Dear Poetry Pharmacy,

A colleague of mine just lost his mother to cancer. It’s hard to know what to say. I’d love to offer him some support — or at least commiseration — with an appropriate poem. Can you help?

This certainly is one of the key uses for poetry: to offer up words in difficult circumstances, when our own voices feel inadequate.

I find a bittersweet comfort in Joy Harjo’s poem “For Keeps,” in which the Native American poet imagines being able to ride to a place where her ancestors wait for her. The mystery of being human — and thus, being mortal — is, in Harjo’s words, “unspeakable” and “everlasting,” but also interwoven with all who came before us.

I also think of Gregory Orr, a poet whose work often centers around loss and acceptance due to early loss in his own family. His poem “Untitled (This is what was bequeathed us)” reminds the reader that when we were left by a loved one, we are also left with the responsibility of keeping that loved one alive in this world—often through the things we say and write about that person.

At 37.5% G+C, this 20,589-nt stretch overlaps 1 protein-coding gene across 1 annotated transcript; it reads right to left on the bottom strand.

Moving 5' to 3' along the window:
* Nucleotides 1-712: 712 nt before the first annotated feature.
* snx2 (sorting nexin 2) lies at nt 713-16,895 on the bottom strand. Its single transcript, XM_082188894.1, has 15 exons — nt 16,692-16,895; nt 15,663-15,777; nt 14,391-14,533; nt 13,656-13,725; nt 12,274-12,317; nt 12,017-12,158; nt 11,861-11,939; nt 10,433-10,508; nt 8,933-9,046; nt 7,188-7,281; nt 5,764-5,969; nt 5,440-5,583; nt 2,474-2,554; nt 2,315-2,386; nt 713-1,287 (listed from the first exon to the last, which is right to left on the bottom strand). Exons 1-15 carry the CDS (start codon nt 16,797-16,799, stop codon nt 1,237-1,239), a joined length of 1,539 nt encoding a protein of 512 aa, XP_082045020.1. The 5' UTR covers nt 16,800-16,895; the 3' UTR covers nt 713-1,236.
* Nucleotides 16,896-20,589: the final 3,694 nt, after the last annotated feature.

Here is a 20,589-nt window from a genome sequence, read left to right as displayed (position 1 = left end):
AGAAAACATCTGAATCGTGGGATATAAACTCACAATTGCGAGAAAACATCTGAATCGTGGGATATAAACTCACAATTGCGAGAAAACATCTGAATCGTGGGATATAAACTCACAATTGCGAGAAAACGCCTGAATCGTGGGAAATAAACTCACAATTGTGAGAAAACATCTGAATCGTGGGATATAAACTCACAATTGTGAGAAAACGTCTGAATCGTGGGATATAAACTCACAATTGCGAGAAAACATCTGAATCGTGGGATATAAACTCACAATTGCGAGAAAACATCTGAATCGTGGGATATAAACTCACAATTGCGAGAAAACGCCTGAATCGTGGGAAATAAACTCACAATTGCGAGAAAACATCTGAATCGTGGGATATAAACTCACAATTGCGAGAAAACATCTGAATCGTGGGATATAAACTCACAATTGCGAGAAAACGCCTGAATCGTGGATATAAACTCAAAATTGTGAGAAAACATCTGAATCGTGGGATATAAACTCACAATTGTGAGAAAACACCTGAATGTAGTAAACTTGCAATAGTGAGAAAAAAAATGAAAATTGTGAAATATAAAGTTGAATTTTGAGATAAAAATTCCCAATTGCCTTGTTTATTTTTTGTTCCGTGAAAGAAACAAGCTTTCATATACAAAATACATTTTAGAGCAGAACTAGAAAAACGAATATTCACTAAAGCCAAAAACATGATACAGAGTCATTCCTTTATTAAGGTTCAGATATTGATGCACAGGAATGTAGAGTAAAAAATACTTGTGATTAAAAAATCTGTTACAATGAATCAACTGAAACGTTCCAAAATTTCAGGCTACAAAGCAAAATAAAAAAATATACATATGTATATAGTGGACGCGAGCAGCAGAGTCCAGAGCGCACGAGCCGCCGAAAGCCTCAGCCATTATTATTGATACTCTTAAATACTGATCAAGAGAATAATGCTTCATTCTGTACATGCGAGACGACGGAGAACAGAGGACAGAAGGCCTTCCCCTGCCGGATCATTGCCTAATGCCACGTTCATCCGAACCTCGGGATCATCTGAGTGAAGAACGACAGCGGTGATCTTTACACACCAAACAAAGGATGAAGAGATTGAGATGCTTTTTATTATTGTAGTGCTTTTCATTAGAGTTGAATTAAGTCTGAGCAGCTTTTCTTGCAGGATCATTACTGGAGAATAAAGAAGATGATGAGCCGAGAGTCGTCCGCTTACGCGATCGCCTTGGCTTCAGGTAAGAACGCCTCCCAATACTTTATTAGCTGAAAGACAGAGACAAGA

Both of these poems can be found on, the Academy of American Poets website.

But the truth is, the choices each of us makes about the poems we reach for in times of mourning are as personal and intimate as they come, so without knowing you or your colleague, it’s hard to select just the right thing. Might I thus recommend getting your hands on Kevin Young’s 2013 poetry anthology, "The Art of Losing: Poems of Grief and Healing"? You could look through it yourself to try to find something appropriate, or you could gift the whole volume to your colleague so he can browse through on his own, whenever he needs it.

Thank you for finding space in your life for the remedy of poetry.

Full versions of all poems mentioned in this column can easily be found for no charge online through the site mentioned or by searching for the title and author’s name. Or consult your local librarian! Behind the counter at the Poetry Pharmacy is Arielle Greenberg, Belfast Poet Laureate for 2019 & 2020. Arielle invites you to write in with your poetry needs to She will fill prescriptions in this monthly column.